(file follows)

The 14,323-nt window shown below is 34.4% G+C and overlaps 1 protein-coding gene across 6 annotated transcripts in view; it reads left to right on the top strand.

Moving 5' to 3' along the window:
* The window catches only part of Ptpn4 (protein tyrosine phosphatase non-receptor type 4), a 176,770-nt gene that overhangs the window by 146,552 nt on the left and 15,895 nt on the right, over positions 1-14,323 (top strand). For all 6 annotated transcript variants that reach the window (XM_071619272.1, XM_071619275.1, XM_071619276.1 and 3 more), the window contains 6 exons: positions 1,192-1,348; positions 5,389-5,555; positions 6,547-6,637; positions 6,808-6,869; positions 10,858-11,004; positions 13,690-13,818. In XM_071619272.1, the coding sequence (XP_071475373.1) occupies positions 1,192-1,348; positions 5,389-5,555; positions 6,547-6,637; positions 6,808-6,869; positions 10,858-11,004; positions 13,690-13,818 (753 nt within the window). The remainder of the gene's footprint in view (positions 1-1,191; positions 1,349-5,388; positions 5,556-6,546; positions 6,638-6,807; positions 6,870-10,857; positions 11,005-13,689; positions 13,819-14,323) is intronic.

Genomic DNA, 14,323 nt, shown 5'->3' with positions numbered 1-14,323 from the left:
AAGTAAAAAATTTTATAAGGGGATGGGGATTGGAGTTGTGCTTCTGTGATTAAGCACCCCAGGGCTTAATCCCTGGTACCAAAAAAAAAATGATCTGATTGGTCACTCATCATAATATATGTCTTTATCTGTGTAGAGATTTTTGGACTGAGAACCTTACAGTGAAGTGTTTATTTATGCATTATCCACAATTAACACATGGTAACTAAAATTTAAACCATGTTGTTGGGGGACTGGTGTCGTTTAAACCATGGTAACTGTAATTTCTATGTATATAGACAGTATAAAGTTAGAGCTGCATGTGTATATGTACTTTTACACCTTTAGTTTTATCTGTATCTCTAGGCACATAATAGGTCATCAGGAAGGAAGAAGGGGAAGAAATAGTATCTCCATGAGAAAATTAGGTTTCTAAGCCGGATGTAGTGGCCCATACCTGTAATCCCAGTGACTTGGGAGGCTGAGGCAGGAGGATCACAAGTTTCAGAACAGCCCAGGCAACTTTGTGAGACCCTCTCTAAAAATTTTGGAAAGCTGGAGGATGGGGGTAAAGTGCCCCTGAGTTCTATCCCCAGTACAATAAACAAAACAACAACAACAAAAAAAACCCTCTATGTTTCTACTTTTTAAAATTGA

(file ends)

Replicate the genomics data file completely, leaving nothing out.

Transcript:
The 14,323-nt window shown below is 34.4% G+C and overlaps 1 protein-coding gene across 6 annotated transcripts in view; it reads left to right on the top strand.

Moving 5' to 3' along the window:
* The window catches only part of Ptpn4 (protein tyrosine phosphatase non-receptor type 4), a 176,770-nt gene that overhangs the window by 146,552 nt on the left and 15,895 nt on the right, over positions 1-14,323 (top strand). For all 6 annotated transcript variants that reach the window (XM_071619272.1, XM_071619275.1, XM_071619276.1 and 3 more), the window contains 6 exons: positions 1,192-1,348; positions 5,389-5,555; positions 6,547-6,637; positions 6,808-6,869; positions 10,858-11,004; positions 13,690-13,818. In XM_071619272.1, the coding sequence (XP_071475373.1) occupies positions 1,192-1,348; positions 5,389-5,555; positions 6,547-6,637; positions 6,808-6,869; positions 10,858-11,004; positions 13,690-13,818 (753 nt within the window). The remainder of the gene's footprint in view (positions 1-1,191; positions 1,349-5,388; positions 5,556-6,546; positions 6,638-6,807; positions 6,870-10,857; positions 11,005-13,689; positions 13,819-14,323) is intronic.

Genomic DNA, 14,323 nt, shown 5'->3' with positions numbered 1-14,323 from the left:
AAGTAAAAAATTTTATAAGGGGATGGGGATTGGAGTTGTGCTTCTGTGATTAAGCACCCCAGGGCTTAATCCCTGGTACCAAAAAAAAAATGATCTGATTGGTCACTCATCATAATATATGTCTTTATCTGTGTAGAGATTTTTGGACTGAGAACCTTACAGTGAAGTGTTTATTTATGCATTATCCACAATTAACACATGGTAACTAAAATTTAAACCATGTTGTTGGGGGACTGGTGTCGTTTAAACCATGGTAACTGTAATTTCTATGTATATAGACAGTATAAAGTTAGAGCTGCATGTGTATATGTACTTTTACACCTTTAGTTTTATCTGTATCTCTAGGCACATAATAGGTCATCAGGAAGGAAGAAGGGGAAGAAATAGTATCTCCATGAGAAAATTAGGTTTCTAAGCCGGATGTAGTGGCCCATACCTGTAATCCCAGTGACTTGGGAGGCTGAGGCAGGAGGATCACAAGTTTCAGAACAGCCCAGGCAACTTTGTGAGACCCTCTCTAAAAATTTTGGAAAGCTGGAGGATGGGGGTAAAGTGCCCCTGAGTTCTATCCCCAGTACAATAAACAAAACAACAACAACAAAAAAAACCCTCTATGTTTCTACTTTTTAAAATTGA